My company, Cyrus Innovation, has started an Apprenticeship program.
This program involves bringing on people who are brand new to
programming and pair them with a Senior developer to train them in
good practices. About a month ago I ‘acquired’ an Apprentice:
I’ve never done this sort of thing before and I quickly came to
realize that the relationship wasn’t just Master & Apprentice but
really Apprentice-Master & Apprentice. I am not only learning as I go
what it means to have an Apprentice but also learning from my
Even more than normally during pair-programming I feel I need to
explain myself. Not only explaining how to do something in the
programming language, but how to do it with our tools, and how we’ll
do something in the context of our team. Add to that explaining the
why of it all as well. This exercise helps me remember and
reconsider why I do things the way I do, why they are important.
This also brings to light good practices which I have chosen not to
do in this current situation. Perhaps there are reasons, perhaps those
reasons are good, sometimes they are not. By having to explain the
trade-offs and reconsider the bad reasons I am learning why I make
Also by embodying some good behaviors she is teaching me some tricks
about how to learn. She is a careful attentive listener, always asking
questions to get clarification. She also tests her knowledge by
sharing what she does know (even if not sure) which either adds to the
collective knowledge or is corrected.
So I hope she is learning something by pair-programming with me; but I
know I’m learning something from her.
So you have a “Agile Board”(TM) congratulations! If you are like any
of the people I’ve worked with recently you’ve got lots of columns to
keep track of all the possible states a story card could be in.
Back away from the board…
You should start with very few columns. I think four should be plenty:
Backlog is the place to keep all your new ideas. Make sure the next
priorities are at the top and ready to go, as you go down the list
don’t worry about the rest too much, they can stay vague.
Current is for the things you are planning on doing this
iteration. Use the Goldilocks principle. Don’t agree to do too much
or too little. Just the Right(TM) amount.
Doing is for things that are being worked on RIGHT NOW. A good
number of items here is a function of the number of people on your
team and how they collaborate (pairing, mobbing, solo if you must). If
there are too few or too many items there is a problem - discuss
it. If something stays here for days that is the sign of a problem -
Done is for keeping track of the valuable things you are delivering
as a team. Rejoice. Throw them away after sufficient rejoicing
(sometime after the next iteration starts is a good time).
What about Ready for QA? or Ready for Deploy? you ask. I’d ask why
isn’t QA and/or Deploy part of your definition of done?
What about Blocked. OK this one might be useful. But a red sticky
(or equivalent for non-physical boards) on the card is probably
enough. Moving it to another column makes it less visible, and a card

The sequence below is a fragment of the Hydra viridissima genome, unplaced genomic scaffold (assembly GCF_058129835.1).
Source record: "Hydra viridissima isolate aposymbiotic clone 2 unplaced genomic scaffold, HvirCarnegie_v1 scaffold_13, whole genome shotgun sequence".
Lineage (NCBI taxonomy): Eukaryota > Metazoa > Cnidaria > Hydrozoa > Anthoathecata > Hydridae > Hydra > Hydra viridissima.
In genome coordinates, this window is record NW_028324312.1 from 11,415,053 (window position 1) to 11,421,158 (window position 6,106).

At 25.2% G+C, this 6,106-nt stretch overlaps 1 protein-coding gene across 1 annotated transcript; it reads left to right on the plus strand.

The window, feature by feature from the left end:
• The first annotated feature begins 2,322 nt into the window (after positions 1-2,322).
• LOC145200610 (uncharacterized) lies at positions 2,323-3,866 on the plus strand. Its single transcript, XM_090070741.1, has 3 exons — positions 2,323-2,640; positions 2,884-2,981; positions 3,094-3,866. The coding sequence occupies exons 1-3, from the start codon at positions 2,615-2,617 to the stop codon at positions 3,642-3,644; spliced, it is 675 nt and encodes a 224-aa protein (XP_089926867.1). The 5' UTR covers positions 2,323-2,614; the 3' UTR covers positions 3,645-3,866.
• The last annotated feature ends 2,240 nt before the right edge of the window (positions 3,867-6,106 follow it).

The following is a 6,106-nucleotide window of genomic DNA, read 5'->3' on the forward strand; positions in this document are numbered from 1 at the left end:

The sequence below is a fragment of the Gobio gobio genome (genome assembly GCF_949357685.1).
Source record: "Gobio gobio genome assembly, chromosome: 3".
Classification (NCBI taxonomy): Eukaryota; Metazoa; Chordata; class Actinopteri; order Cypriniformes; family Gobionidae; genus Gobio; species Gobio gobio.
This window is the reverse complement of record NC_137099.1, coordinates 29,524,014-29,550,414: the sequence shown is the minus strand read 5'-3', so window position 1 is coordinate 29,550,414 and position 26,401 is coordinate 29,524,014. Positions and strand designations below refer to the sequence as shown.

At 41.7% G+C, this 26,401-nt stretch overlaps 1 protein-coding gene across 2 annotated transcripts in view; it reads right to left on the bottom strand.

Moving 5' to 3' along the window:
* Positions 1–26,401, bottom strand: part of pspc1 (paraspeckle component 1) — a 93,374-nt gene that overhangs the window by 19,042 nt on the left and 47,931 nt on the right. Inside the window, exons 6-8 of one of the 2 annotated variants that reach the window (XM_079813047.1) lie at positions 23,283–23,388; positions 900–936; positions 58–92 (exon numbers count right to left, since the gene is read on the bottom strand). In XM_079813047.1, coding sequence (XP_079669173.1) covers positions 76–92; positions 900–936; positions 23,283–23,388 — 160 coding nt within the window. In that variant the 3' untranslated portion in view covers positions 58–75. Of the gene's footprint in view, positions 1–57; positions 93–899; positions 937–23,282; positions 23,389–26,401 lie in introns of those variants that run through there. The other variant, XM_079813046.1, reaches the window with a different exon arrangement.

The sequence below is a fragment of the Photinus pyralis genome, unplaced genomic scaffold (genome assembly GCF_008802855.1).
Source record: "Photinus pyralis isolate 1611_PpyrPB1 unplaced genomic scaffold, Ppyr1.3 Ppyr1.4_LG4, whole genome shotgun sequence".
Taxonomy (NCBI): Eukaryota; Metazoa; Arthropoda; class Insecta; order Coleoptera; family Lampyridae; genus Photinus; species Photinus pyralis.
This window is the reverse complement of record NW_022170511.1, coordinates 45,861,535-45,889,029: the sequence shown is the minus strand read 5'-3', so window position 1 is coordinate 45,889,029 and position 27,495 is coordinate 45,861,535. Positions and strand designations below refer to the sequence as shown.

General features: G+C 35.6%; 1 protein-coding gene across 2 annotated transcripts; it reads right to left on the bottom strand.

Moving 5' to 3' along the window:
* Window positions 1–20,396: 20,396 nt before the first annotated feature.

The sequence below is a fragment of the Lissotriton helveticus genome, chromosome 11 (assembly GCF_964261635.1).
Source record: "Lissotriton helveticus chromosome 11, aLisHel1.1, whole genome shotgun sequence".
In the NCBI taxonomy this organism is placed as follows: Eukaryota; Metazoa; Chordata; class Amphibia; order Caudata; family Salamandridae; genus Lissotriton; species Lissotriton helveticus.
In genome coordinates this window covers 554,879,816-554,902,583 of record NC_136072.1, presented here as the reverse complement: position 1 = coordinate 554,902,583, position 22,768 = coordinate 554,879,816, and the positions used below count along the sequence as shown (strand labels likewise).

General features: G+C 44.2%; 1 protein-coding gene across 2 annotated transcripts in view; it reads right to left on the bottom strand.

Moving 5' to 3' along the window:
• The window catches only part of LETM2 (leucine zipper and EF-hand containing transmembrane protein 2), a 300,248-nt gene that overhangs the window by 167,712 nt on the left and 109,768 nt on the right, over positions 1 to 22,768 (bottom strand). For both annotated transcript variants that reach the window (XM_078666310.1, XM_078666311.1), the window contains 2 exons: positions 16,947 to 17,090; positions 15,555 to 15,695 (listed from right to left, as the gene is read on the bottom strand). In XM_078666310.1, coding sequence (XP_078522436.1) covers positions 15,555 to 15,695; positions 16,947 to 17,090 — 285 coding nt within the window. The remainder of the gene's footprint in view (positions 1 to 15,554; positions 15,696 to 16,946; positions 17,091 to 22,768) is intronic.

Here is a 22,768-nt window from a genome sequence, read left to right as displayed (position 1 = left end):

being blocked is a problem and we want problems to be visible.
Of course it is your process not mine. Use the columns you
need. But know why you need them, and feel free to add and remove
them if after discussion you realize the board is not serving you
When I think of how “Craftspeople” do their work I think of
tools. Good tools. They pick good tools because they know that it is
easier to get the job done when you have the right tool, and it is
well made. They don’t use a tool that is the wrong size for them, the
tool fits their hand. They may also modify their tools to better fit
Sometimes a craftsperson will make entirely new tools for their
work. It might be a special jig for cutting the same type of cut in a
lot of lumber, or for drilling the same sort of hole. Sometimes these
special jigs even come into common use, such as a door lock
installation jig, or a mitre box.
Because a craftsperson uses their own tools, and special tools, they
might seem to have a handicap when they don’t have those tools. But a
unless the job cannot be done except with a particular tool (it is
very difficult to cut a piece of wood with a hammer), they can still
get the job done (albeit perhaps a bit slower).
This is because they know how to do the job; the tools are just how
they go about it.
Some people think that the idiom: “A poor craftsman blames his tools.”
implies that tools are not important. This does not mean that tools
are not important! This means that a craftsperson knows that the
failure to do a good job is not the fault of the tool; but the fault
of the craftsperson: their skill, or their choice of tool.
Do you pick the right tool for the job? Do you change it to fit your
hand? Do you make special tools for the work?
Recently I learned some Android programming by writing a simple app
for a client. It was a great opportunity to learn the platform and how
“easy” it is to write an app. I ran into one ‘gotcha’ that I thought
might be valuable to others.
One feature that was needed was a swipeable carousel of YouTube
videos. Google provides some widgets for showing YouTube videos on an
Android device and
was a (almost) perfect fit for my needs1. Also
was just the thing for creating the swipeable list of items. It was
easy enough to create a subclass of
which knew the list of videos and created YouTubePlayerFragments as
needed (actually a subclass whose job was to handle the initialization
of the YouTubePlayerFragment).
While this was easy to code - it was not so easy to make it actually
Trying to play videos resulted in a cryptic message about the player
not playing because it was not visible on the screen. The coordinates
in the error message made it seem like the object was way to the left
of the visible screen. That was the first clue. It was perplexing